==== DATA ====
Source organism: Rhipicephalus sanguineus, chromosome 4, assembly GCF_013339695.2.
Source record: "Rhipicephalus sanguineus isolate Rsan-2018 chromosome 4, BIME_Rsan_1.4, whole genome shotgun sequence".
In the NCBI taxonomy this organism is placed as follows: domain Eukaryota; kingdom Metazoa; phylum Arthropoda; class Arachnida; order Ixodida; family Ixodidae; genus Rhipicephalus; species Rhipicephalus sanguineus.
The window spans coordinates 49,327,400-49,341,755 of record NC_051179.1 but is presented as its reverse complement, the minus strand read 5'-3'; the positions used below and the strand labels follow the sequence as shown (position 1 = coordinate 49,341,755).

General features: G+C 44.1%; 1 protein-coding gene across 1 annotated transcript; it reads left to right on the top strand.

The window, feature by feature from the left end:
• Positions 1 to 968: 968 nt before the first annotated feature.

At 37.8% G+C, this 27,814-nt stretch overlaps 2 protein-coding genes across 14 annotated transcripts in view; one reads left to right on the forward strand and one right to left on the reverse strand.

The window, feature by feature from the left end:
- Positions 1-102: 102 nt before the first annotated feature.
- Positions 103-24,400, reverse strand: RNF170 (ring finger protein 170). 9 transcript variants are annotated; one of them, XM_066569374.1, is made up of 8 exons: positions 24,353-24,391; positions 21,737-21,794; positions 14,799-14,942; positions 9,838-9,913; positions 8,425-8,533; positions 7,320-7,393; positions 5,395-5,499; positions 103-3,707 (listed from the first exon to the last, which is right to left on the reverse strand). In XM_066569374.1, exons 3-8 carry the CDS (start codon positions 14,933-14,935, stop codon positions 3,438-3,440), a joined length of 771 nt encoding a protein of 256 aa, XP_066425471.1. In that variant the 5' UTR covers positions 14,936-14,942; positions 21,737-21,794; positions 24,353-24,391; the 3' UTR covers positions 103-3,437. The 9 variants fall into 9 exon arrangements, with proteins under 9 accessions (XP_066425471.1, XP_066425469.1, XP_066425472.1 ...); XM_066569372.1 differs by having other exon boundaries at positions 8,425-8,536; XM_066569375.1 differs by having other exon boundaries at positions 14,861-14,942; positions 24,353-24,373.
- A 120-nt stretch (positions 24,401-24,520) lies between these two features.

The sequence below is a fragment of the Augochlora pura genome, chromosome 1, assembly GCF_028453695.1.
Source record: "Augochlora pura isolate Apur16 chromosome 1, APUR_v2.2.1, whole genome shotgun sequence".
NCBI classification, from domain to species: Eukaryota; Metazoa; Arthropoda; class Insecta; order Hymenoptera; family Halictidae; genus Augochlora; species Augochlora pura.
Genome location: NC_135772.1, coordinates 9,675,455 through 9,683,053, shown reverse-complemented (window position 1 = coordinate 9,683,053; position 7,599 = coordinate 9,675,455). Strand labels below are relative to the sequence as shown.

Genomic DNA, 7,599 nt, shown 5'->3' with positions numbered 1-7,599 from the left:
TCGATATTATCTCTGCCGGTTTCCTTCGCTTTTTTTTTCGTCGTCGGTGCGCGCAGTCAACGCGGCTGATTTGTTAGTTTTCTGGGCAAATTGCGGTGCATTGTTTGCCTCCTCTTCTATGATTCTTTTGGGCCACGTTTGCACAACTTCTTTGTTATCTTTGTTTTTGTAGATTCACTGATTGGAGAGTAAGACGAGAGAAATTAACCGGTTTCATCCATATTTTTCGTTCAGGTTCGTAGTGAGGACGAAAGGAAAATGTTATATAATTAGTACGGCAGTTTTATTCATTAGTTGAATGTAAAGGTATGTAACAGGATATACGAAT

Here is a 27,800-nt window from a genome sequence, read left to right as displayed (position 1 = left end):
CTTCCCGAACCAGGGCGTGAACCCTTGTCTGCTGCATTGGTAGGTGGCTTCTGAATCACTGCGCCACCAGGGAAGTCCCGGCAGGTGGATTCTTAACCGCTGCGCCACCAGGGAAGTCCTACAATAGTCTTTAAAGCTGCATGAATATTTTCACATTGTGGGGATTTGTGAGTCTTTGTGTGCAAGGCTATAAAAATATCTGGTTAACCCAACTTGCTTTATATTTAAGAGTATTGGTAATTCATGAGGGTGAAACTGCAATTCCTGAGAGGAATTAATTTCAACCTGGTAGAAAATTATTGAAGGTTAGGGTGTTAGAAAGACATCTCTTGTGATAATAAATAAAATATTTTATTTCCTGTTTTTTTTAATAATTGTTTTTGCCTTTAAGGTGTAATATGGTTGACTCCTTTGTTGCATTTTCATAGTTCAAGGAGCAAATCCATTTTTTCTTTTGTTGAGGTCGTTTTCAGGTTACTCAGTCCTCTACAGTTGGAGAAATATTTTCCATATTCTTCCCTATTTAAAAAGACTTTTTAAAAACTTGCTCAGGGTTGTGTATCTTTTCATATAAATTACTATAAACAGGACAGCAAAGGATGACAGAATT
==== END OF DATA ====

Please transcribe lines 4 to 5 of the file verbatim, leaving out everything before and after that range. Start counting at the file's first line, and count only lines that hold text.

The window spans coordinates 49,327,400-49,341,755 of record NC_051179.1 but is presented as its reverse complement, the minus strand read 5'-3'; the positions used below and the strand labels follow the sequence as shown (position 1 = coordinate 49,341,755).

General features: G+C 44.1%; 1 protein-coding gene across 1 annotated transcript; it reads left to right on the top strand.